Superior Court Judge Thomas Walsh peered through the window of a covered bridge over the Green River on April 13, studying the rain-swollen flow below. Around him huddled a cadre of lawyers from both sides of a fight over the little river's future.
Attorneys for Morrisville Water & Light had spent the previous two weeks in a Vermont environmental court trial in Burlington trying to convince Walsh that the utility could protect the environment while maximizing power generation from its dam on the Green River in Hyde Park. The utility is appealing operating conditions in a water quality certificate that the Vermont Agency of Natural Resources issued.
ANR and Vermont Natural Resources Council lawyers had argued that the utility's plan would divert too much river water for power generation, leaving the river's brook, brown and rainbow trout without enough water to thrive. They also said the surges from the utility's periodic release of water from the dam could hurt aquatic life without careful management.
On a field trip at the end of the trial, Walsh visited Morrisville's three hydroelectric generation stations, at the Green River dam and two others on the Lamoille River, to get an on-the-ground understanding of the hydro operations.
The trial is over. Walsh's ruling, expected this summer, will dictate just how much water will flow under that covered bridge. His decision could lead to big changes at a popular state park and, according to Morrisville Water & Light, spur higher rates for its 4,000 customers if it must find a new source for some of its electricity.
In the worst-case scenario, the state's conditions could make the hydro dam uneconomical to operate, and the utility would seek to sell it off or have it decommissioned and removed. Local officials say that would be a loss for the utility and for Vermonters who boat, fish, camp and swim at the lake behind the dam, an area that has been Green River Reservoir State Park since the utility sold the land to the state in 1999.
Walsh's decision will affect whether or not the utility can schedule dam releases that create white-water thrills for a small but avid kayaking community. The case will also determine how much the utility is allowed to change the reservoir's water levels, which can have an impact on loon nests.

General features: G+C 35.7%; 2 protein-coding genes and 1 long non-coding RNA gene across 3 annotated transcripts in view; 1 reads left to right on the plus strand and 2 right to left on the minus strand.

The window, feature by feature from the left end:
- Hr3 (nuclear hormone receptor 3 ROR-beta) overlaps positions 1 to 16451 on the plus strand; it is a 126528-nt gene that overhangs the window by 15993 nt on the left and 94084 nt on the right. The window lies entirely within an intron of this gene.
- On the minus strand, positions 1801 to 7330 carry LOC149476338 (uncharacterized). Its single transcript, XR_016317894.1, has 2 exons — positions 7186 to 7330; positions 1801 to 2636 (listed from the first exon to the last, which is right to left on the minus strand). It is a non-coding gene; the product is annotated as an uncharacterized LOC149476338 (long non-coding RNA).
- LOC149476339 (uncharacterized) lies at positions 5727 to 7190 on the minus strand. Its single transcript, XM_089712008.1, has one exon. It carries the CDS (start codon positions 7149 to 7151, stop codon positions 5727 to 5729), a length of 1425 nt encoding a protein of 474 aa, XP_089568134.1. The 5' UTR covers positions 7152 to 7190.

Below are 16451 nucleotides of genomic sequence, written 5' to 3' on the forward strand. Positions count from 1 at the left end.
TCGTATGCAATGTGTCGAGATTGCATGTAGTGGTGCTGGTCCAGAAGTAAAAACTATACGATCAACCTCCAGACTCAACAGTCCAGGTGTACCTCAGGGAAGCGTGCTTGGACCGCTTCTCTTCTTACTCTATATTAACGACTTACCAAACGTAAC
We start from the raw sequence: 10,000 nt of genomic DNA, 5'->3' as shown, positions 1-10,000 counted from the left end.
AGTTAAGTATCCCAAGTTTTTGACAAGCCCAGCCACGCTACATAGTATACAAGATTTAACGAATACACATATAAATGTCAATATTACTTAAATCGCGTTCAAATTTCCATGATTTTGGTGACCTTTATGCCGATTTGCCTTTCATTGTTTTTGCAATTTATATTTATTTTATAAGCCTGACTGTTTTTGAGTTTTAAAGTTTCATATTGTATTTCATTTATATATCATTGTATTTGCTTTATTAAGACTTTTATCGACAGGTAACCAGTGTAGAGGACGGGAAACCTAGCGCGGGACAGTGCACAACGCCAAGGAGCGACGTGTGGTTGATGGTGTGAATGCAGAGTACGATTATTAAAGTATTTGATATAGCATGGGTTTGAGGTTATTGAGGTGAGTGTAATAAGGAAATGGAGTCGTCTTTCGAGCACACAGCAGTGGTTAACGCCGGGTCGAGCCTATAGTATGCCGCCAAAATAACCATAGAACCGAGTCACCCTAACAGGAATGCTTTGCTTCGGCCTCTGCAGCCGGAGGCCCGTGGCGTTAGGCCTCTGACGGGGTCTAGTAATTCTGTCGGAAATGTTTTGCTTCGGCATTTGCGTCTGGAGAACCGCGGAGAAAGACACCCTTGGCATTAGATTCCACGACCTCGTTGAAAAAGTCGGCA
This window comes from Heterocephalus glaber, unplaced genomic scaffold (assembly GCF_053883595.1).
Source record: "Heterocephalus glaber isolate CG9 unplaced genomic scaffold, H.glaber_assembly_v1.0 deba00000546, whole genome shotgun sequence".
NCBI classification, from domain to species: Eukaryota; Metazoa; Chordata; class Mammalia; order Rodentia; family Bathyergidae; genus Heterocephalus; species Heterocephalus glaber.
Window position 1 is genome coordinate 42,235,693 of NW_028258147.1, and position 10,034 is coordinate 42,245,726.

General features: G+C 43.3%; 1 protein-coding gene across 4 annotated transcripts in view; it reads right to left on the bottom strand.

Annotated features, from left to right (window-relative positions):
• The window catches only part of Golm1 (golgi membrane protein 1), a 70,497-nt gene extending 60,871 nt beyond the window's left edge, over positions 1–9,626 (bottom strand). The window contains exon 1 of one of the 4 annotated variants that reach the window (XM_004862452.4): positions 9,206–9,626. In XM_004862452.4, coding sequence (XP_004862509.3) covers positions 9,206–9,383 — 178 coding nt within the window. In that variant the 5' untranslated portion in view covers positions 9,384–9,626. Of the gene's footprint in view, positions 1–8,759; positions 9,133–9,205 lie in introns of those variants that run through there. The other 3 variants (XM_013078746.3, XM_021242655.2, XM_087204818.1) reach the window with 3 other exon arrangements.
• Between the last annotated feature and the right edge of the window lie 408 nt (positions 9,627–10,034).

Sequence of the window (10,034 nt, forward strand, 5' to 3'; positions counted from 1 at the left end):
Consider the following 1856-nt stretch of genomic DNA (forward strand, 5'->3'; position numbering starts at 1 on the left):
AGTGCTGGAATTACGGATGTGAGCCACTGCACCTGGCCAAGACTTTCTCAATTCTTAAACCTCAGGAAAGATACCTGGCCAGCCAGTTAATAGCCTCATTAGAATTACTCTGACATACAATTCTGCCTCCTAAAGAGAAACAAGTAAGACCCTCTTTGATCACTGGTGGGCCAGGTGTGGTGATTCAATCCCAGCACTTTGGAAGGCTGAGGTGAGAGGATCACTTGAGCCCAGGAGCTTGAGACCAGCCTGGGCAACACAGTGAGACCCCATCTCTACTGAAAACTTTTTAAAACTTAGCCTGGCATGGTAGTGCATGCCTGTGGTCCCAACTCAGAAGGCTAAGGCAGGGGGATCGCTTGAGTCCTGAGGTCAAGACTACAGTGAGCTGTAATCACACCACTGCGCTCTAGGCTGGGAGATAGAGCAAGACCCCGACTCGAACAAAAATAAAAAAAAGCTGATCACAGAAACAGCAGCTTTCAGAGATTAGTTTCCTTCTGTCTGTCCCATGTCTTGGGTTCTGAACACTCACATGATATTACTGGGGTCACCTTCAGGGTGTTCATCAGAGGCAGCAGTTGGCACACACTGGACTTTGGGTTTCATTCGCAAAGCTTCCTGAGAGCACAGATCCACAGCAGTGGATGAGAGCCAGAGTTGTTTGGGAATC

Hydropower was one of the first green energy sources in Vermont. The Green River dam, built in 1947, is actually relatively new among the state's hydro projects. Dams now face increasing regulations as new science and tightening water quality rules require they be more environmentally friendly. Those changes can also make the state's 85-plus hydro plants less cost-effective.
Walsh's decision will have repercussions lasting decades. The water quality certificate in question was issued as part of the Federal Energy Regulatory Commission relicensing of the hydropower dam, and the permit sought will last 30 to 50 years.
Whatever restrictions come with that federal permit will be the only ones involving the dam for the duration of the license. New state water quality regulations won't apply until the next license renewal.
"We won't have another shot at this," said VNRC policy and water program director Jon Groveman, noting that he'll likely be dead by the time the Green River dam's license is up for renewal again.
Because federal hydroelectric licenses are so long-lived, utilities are confronted by decades of new habitat science and regulations whenever they need to be relicensed.
"Every time these licenses come up, just like Morrisville is experiencing, just like every hydro experiences, they have to do more," Groveman said. "They have to do more to protect water quality and fisheries. It's never gone the other way, and I don't think it ever will."
This step in the ongoing review is strictly environmental and entirely in Vermont's hands: FERC requires hydroelectric plants to get a certificate that confirms the operation won't violate state water quality standards. Later, FERC will take into consideration both the environmental impacts and the economics of the hydro operation.